BOSTON – His Eminence Archbishop Nikitas of Thyateira and Great Britain, on the occasion of the anniversary of his election and enthronement, in an exclusive interview with The National Herald spoke about being surprised at his election, his experiences during the past year, and his vision for the future.
Archbishop Nikitas is a prominent Greek-American hierarch born in Florida, a learned and gifted man with substantial academic and administrative ability and knowledge of many languages, including Russian.
The entire interview follows:
The National Herald: What are your thoughts on the first anniversary of your election and enthronement to the Throne of Thyateira and Great Britain?
Archbishop Nikitas: Let me begin by thanking you and The National Herald for being so kind, as to offer me this opportunity to share my thoughts with you and the greater Community, as I reflect on the past year since my election.
So many thoughts go through my mind, as I look back upon the past year. In some ways, I do not think that I have been able to fully grasp what has taken place in my life. One night, I was sleeping in California, and the next day I was the newly-elected Archbishop of Thyateira and Great Britain. In just a few minutes, my life changed forever. I think I still ask myself the question, "why?” I try to comprehend what has happened and what took place. I mean, facing the reality that the Patriarchate elected me to assume a most prominent ministry. Certainly, there are other notable and distinguished persons who could have assumed this role.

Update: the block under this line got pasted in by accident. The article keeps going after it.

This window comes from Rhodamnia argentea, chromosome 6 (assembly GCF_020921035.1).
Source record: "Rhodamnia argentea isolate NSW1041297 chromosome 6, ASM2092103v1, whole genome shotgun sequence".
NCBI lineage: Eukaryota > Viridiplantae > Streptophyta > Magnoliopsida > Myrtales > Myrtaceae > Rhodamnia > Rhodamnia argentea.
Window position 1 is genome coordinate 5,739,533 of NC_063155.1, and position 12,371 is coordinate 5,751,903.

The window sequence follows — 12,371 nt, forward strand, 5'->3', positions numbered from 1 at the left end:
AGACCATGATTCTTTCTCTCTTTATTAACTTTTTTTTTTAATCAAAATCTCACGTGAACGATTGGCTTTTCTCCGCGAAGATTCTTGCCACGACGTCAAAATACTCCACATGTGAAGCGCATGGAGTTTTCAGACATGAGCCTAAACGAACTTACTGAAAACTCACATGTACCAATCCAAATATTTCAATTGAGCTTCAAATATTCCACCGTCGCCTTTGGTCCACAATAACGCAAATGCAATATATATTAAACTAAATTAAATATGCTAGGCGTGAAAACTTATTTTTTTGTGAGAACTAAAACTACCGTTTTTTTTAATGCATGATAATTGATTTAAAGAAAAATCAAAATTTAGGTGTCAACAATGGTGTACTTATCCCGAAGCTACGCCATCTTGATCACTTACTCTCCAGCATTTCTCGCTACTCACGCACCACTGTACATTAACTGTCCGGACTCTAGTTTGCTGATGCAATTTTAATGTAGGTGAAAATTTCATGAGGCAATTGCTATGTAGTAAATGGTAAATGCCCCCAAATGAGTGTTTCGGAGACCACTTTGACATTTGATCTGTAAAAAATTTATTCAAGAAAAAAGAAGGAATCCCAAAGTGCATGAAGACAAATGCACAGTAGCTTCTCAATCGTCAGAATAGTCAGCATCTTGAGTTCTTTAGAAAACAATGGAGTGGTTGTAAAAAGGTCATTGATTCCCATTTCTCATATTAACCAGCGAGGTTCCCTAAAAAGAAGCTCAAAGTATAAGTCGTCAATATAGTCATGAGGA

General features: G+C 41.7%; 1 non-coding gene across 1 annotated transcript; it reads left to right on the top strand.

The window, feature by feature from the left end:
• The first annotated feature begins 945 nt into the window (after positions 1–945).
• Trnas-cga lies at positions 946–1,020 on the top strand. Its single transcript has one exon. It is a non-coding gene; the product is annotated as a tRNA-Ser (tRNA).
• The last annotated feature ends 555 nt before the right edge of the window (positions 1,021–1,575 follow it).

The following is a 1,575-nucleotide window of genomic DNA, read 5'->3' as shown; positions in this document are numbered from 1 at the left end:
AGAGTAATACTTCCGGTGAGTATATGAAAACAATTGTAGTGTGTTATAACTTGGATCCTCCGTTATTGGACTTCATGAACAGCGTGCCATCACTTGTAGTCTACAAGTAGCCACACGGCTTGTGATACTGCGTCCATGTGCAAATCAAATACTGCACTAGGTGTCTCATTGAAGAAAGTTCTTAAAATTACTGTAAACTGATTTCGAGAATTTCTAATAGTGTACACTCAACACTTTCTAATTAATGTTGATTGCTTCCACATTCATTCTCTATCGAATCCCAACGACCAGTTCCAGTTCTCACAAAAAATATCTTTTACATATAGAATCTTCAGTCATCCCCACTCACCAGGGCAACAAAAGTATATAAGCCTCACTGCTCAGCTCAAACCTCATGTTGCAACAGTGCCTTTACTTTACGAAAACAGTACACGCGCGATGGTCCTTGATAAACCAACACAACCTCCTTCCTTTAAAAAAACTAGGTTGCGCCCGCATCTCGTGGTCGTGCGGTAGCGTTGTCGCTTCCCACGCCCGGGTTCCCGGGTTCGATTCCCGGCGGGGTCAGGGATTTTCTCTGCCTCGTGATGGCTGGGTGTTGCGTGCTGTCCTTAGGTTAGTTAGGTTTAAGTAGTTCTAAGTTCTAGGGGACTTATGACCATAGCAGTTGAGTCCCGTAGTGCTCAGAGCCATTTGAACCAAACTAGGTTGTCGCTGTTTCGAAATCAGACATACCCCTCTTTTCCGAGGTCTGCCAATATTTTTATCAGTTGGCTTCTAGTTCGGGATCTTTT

Among the many things that go through my mind are reviewing the past year and thinking about the things I had hoped to accomplish. I ask myself "what were my dreams, hopes and aspirations"? Was I actually able to achieve anything of value? Have I touched the life of anyone in a meaningful manner? Are my efforts, values, style, and vision what are necessary for this land and these people? After all, I come to these European shores from the "across the pond" and the how, why, and style of doing things is not the same.